Mid and East Antrim LAG Success Stories
"The Rural Development funding received for our project has not only enhanced both the safety and access to the area, but allowed for the overall enjoyment of the Village Square for people and wildlife alike."
Gracehill Old School Trust
We are here to help you implement your project successfully. To that aim, we have laid out some of the information and guidance we provide below, but remember you can always contact us if you have any specific queries!
- Procurement - We can guide you on how to purchase your goods and services in line with programme rules.
- Claims - All grant-aid is paid through retrospective claims. You must complete and pay for your project first, then make a ‘Claim’ for reimbursement. We can lay out the key requirements for a successful claim.
- Monitoring and Evaluation - Monitoring and evaluation is a key part of the grants process, we can provide guidance that clearly lays out these requirements.
- Publicity - Any project that receives funding through the programme is obliged to adhere to some publicity rules; we can provide you with more guidance on these matters.
What better way to understand what we do than to read about our funding in action!
Please read on and discover our inspiring feature stories from our last round of Rural Development Programme Funding. You can read all about the current round of funding in our Programme Measures section. And, don’t forget to complete our Expression of Interest Form for feedback on your project idea!
Firgrove Pet Resort
Grant Awarded £15,700
Funding supports growing family business!
Based in Larne, the McIlroy family were successful in their grant application for funding to support the diversification of their family farm.
Maurice McIlroy decided to branch out into a cat and dog boarding kennels (Firgrove Pet Resort) and livery business which housed up to 24 horses.
However, there was a gap within the business’ offering.
During the winter months, poor weather meant outdoor access for exercising was limited, so Maurice decided to apply to the Programme to convert a disused silo to build a new indoor enclosure for exercising, which would also facilitate an electronic horse walker. This would mean up to 4 horses could be walked at any one time.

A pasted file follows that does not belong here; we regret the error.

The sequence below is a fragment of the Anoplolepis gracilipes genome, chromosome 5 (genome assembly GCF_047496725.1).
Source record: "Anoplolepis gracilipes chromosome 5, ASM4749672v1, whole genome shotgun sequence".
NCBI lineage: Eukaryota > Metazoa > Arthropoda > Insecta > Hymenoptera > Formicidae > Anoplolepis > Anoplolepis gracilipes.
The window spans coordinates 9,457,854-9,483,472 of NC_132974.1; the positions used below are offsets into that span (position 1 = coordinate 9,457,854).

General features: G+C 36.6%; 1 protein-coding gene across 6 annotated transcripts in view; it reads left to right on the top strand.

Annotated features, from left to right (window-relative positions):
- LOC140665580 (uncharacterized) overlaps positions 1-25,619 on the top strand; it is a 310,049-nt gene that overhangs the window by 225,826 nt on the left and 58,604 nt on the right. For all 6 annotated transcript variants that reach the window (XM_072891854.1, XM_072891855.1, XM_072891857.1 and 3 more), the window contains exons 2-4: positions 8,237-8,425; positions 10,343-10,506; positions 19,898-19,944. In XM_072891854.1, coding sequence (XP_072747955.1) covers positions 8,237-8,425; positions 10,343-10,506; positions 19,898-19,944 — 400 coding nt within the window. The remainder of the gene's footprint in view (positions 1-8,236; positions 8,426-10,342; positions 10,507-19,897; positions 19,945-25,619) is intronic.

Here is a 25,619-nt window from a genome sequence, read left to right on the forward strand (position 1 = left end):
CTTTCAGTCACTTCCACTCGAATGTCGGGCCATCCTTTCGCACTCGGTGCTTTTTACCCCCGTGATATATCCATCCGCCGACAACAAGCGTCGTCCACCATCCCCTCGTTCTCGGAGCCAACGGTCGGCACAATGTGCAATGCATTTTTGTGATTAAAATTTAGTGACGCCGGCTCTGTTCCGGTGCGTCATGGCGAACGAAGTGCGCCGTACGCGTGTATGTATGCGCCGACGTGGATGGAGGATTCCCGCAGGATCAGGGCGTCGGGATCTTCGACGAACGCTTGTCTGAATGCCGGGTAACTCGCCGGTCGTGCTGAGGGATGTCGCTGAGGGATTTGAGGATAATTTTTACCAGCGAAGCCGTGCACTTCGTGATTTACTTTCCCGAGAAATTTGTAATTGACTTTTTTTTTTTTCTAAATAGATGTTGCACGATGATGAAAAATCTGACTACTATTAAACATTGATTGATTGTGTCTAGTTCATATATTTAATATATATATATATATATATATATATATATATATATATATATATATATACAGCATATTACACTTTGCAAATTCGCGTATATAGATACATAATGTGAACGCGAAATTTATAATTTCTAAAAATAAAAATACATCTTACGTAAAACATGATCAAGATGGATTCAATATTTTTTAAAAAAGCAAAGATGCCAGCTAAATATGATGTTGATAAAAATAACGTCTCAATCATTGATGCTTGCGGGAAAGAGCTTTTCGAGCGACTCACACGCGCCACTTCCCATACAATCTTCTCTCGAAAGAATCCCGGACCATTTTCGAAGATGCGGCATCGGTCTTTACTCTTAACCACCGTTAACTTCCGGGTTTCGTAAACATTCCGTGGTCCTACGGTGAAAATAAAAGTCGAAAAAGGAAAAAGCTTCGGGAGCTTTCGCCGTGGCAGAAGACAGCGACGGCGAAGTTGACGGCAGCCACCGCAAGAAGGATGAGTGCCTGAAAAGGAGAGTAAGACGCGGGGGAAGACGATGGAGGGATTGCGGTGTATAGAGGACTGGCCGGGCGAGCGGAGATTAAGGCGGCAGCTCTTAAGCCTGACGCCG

Maurice was successful in his application for funding, and was delighted with the financial support the programme provided.
Maurice commented that:
“Since receiving the funding Firgrove Pet Resort has continued to grow, in terms of both turnover and staff numbers. We operate in a very competitive market, and with that we need to continuously improve the service we offer. Thanks to the funding support received from the Rural Development Programme we were able to make this happen.”
Hillstown Farm Shop
Grant Awarded £50,000
A Farm Shop with a difference!
Since its establishment by Nigel Logan in 2007, Hilltown Farm Shop has went from strength to strength.
Nigel was successful in securing funding from the Rural Development Programme to extend the premises to facilitate the establishment of an eatery, which would not only use the produce from the farm shop but would allow for cookery demonstrations and lessons.
Nigel also wanted to offer an innovative ‘Farm to Fork’ concept, whereby customers could come to the farm and view the entire process from viewing the animals in their natural habitat, seeing the butchering process, and then cook and eat the produce in the on-site.
It would seem there is something on offer for everyone!
“Thanks to the funding from the Rural Development Programme not only have our sales increased week on week, but there has been a positive knock-on effect on farm shop sales. We have less wastage from the shop as we are able to create a daily menu based on what we have in stock. It’s great! In the past year, we have added 2 full-time and 6 part time staff members, as well as an apprentice butcher to our team. A big thanks goes to RDP for making this all possible!”
Gracehill Old School Trust
Regeneration of Gracehill
Grant Awarded £23,437.50
Revamp for Gracehill!
Founded by the Moravian Church in 1765, Gracehill was Northern Ireland’s first area of conservation.
The local community organisation Gracehill Old School Trust, also known as GHOST, is an active and progressive group with a good track record of delivering community projects.
Historically, at the heart of the village lay the Village Square, complete with pond, trees and pathways. Yet, the pathways had long gone, the pond overgrown and the perimeter was dressed with barbed wire in places. To bring it back to its former glory, the group decided to submit an application for funding to the Rural Development Programme, amongst others.
As a result, new railings were installed, the traditional hedging and pathways reinstated and the perimeter gates restored. The funding went so far as to landscape the pond area, provide additional seating and planters, as well as an architectural obelisk as the centrepiece of the walk to commemorate the events of 1798 in Gracehill.
This highly successful project gives much enjoyment to locals and visitors alike.
David Johnston (Gracehill Old Schoolhouse Trust) commented:
“Thanks to the funding received, not only has the safety and access to the area been enhanced, but there are huge benefits for both people and wildlife alike. Bookings for village tours are already significantly above previous years, and the landscaping work has also boosted the surrounding built heritage in the village. Already 250 years old, we hope the benefits of the restoration of the Village Square will be enjoyed for many more years to come”.